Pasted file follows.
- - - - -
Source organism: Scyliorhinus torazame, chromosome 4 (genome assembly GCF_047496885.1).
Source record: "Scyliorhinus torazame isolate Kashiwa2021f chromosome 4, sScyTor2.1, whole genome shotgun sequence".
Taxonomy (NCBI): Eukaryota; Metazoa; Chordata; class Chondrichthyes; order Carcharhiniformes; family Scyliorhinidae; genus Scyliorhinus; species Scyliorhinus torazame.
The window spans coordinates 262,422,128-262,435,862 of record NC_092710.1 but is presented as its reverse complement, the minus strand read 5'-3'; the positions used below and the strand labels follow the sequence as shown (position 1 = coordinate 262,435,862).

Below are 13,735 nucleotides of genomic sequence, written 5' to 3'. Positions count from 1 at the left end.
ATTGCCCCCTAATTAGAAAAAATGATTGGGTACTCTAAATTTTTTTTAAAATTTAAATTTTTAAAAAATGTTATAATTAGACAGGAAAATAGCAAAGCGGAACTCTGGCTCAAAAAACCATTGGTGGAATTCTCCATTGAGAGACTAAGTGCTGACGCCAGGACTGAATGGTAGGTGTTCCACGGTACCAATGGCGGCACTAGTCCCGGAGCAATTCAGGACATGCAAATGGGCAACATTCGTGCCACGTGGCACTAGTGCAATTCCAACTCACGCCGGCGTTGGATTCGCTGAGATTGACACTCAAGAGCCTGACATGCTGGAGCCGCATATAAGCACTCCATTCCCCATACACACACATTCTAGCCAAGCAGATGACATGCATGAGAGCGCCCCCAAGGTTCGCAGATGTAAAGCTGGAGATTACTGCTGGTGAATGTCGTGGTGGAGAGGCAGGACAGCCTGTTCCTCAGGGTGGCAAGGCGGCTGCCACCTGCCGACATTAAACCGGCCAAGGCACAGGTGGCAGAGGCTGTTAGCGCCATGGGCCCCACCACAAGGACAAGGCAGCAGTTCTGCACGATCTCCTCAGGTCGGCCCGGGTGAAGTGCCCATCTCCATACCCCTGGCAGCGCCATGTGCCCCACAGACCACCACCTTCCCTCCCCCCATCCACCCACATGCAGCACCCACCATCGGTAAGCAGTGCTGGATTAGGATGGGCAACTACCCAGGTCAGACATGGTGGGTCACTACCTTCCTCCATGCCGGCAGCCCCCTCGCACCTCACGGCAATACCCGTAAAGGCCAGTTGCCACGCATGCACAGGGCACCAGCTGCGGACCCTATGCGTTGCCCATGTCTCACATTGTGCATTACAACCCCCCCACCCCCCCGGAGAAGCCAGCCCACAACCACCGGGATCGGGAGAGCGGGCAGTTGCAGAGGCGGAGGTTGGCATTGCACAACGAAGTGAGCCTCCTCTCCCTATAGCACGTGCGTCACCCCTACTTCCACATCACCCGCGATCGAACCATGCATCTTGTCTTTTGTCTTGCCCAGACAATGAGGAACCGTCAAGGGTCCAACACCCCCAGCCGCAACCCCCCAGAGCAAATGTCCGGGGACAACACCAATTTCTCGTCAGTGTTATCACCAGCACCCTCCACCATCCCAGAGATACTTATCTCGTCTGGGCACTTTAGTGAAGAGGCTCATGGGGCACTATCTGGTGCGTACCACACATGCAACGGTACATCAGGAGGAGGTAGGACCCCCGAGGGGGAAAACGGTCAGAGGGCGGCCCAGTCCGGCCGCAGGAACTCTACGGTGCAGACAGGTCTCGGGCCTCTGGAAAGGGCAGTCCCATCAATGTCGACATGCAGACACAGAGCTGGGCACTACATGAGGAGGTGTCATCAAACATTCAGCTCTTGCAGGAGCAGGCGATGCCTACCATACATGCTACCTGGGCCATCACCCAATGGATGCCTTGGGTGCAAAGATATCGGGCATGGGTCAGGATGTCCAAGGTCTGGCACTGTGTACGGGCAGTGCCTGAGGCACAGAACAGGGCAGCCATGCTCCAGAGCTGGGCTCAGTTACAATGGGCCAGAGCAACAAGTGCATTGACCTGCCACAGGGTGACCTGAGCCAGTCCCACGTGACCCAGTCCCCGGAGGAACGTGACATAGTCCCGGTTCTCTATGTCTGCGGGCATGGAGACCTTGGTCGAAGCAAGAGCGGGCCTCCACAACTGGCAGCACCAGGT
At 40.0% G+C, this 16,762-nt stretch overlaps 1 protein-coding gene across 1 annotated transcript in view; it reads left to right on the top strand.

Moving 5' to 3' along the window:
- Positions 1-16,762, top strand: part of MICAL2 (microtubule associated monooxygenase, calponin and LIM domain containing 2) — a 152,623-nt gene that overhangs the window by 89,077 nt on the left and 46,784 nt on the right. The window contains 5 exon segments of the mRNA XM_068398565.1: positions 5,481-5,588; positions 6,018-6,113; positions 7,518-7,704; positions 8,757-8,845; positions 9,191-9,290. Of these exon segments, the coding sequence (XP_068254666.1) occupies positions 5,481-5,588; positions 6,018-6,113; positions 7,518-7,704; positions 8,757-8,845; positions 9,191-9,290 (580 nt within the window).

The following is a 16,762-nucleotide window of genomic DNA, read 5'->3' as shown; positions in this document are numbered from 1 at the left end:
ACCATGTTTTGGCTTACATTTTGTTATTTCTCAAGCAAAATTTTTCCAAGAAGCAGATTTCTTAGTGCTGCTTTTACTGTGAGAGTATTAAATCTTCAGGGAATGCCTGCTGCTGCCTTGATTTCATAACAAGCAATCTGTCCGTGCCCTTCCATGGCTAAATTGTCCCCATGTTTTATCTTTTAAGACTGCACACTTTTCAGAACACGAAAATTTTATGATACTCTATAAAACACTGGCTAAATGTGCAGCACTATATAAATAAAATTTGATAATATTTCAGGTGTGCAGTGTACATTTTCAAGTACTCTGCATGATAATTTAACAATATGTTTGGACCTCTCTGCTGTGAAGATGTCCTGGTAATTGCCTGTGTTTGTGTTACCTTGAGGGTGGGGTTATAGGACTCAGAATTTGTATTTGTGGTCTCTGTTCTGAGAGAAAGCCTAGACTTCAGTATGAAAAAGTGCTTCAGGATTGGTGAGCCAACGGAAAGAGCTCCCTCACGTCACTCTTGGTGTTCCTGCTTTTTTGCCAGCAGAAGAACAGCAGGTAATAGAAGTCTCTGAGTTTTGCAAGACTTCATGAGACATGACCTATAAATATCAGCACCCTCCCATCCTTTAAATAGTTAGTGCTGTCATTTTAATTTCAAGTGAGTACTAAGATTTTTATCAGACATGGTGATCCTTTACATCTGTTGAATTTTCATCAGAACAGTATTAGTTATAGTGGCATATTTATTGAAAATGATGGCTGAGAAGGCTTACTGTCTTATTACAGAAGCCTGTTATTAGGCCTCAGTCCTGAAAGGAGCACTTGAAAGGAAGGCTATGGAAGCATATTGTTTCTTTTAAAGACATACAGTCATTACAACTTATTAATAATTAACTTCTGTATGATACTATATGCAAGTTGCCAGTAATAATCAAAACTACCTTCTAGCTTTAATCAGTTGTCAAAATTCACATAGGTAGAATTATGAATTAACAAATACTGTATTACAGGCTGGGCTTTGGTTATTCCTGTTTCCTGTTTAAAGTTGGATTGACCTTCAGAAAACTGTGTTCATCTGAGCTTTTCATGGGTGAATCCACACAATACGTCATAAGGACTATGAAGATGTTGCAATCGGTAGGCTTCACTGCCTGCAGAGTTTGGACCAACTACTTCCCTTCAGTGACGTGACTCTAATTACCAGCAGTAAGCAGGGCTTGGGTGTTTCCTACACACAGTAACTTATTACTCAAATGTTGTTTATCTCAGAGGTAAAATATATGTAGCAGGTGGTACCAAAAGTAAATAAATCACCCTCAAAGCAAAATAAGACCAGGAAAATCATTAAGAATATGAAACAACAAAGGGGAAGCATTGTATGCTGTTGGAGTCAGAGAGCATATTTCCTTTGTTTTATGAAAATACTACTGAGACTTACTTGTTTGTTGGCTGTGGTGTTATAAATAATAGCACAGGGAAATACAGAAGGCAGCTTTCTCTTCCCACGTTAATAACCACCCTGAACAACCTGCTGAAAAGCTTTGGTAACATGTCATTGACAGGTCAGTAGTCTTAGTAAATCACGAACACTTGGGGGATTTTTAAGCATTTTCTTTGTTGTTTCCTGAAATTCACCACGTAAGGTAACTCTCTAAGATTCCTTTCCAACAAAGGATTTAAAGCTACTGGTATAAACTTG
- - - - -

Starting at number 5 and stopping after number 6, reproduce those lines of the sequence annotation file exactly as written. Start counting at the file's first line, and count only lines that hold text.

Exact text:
Below are 13,735 nucleotides of genomic sequence, written 5' to 3'. Positions count from 1 at the left end.
ATTGCCCCCTAATTAGAAAAAATGATTGGGTACTCTAAATTTTTTTTAAAATTTAAATTTTTAAAAAATGTTATAATTAGACAGGAAAATAGCAAAGCGGAACTCTGGCTCAAAAAACCATTGGTGGAATTCTCCATTGAGAGACTAAGTGCTGACGCCAGGACTGAATGGTAGGTGTTCCACGGTACCAATGGCGGCACTAGTCCCGGAGCAATTCAGGACATGCAAATGGGCAACATTCGTGCCACGTGGCACTAGTGCAATTCCAACTCACGCCGGCGTTGGATTCGCTGAGATTGACACTCAAGAGCCTGACATGCTGGAGCCGCATATAAGCACTCCATTCCCCATACACACACATTCTAGCCAAGCAGATGACATGCATGAGAGCGCCCCCAAGGTTCGCAGATGTAAAGCTGGAGATTACTGCTGGTGAATGTCGTGGTGGAGAGGCAGGACAGCCTGTTCCTCAGGGTGGCAAGGCGGCTGCCACCTGCCGACATTAAACCGGCCAAGGCACAGGTGGCAGAGGCTGTTAGCGCCATGGGCCCCACCACAAGGACAAGGCAGCAGTTCTGCACGATCTCCTCAGGTCGGCCCGGGTGAAGTGCCCATCTCCATACCCCTGGCAGCGCCATGTGCCCCACAGACCACCACCTTCCCTCCCCCCATCCACCCACATGCAGCACCCACCATCGGTAAGCAGTGCTGGATTAGGATGGGCAACTACCCAGGTCAGACATGGTGGGTCACTACCTTCCTCCATGCCGGCAGCCCCCTCGCACCTCACGGCAATACCCGTAAAGGCCAGTTGCCACGCATGCACAGGGCACCAGCTGCGGACCCTATGCGTTGCCCATGTCTCACATTGTGCATTACAACCCCCCCACCCCCCCGGAGAAGCCAGCCCACAACCACCGGGATCGGGAGAGCGGGCAGTTGCAGAGGCGGAGGTTGGCATTGCACAACGAAGTGAGCCTCCTCTCCCTATAGCACGTGCGTCACCCCTACTTCCACATCACCCGCGATCGAACCATGCATCTTGTCTTTTGTCTTGCCCAGACAATGAGGAACCGTCAAGGGTCCAACACCCCCAGCCGCAACCCCCCAGAGCAAATGTCCGGGGACAACACCAATTTCTCGTCAGTGTTATCACCAGCACCCTCCACCATCCCAGAGATACTTATCTCGTCTGGGCACTTTAGTGAAGAGGCTCATGGGGCACTATCTGGTGCGTACCACACATGCAACGGTACATCAGGAGGAGGTAGGACCCCCGAGGGGGAAAACGGTCAGAGGGCGGCCCAGTCCGGCCGCAGGAACTCTACGGTGCAGACAGGTCTCGGGCCTCTGGAAAGGGCAGTCCCATCAATGTCGACATGCAGACACAGAGCTGGGCACTACATGAGGAGGTGTCATCAAACATTCAGCTCTTGCAGGAGCAGGCGATGCCTACCATACATGCTACCTGGGCCATCACCCAATGGATGCCTTGGGTGCAAAGATATCGGGCATGGGTCAGGATGTCCAAGGTCTGGCACTGTGTACGGGCAGTGCCTGAGGCACAGAACAGGGCAGCCATGCTCCAGAGCTGGGCTCAGTTACAATGGGCCAGAGCAACAAGTGCATTGACCTGCCACAGGGTGACCTGAGCCAGTCCCACGTGACCCAGTCCCCGGAGGAACGTGACATAGTCCCGGTTCTCTATGTCTGCGGGCATGGAGACCTTGGTCGAAGCAAGAGCGGGCCTCCACAACTGGCAGCACCAGGT